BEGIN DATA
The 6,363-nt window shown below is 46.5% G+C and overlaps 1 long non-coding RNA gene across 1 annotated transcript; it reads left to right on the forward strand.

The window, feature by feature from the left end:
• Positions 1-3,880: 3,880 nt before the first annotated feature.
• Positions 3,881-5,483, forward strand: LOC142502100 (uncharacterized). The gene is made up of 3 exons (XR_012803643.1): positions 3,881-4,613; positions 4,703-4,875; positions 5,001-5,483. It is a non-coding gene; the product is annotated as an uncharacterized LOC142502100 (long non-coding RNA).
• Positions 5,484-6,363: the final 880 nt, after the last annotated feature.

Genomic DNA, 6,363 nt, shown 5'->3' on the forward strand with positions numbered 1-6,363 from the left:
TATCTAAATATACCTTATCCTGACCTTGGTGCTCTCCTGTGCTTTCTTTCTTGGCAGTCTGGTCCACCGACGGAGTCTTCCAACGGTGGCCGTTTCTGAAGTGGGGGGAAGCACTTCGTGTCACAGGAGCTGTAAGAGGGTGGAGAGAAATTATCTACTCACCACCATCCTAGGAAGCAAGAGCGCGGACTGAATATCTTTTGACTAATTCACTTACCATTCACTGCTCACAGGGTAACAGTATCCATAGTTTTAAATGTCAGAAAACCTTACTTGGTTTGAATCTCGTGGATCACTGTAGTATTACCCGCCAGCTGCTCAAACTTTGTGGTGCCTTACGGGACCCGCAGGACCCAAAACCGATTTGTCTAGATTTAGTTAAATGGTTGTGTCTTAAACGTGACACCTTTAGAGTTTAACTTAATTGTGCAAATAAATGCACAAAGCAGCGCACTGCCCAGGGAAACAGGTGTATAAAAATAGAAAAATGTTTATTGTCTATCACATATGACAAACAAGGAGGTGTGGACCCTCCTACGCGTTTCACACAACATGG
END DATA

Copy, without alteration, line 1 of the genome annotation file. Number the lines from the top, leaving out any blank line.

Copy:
The 6,363-nt window shown below is 46.5% G+C and overlaps 1 long non-coding RNA gene across 1 annotated transcript; it reads left to right on the forward strand.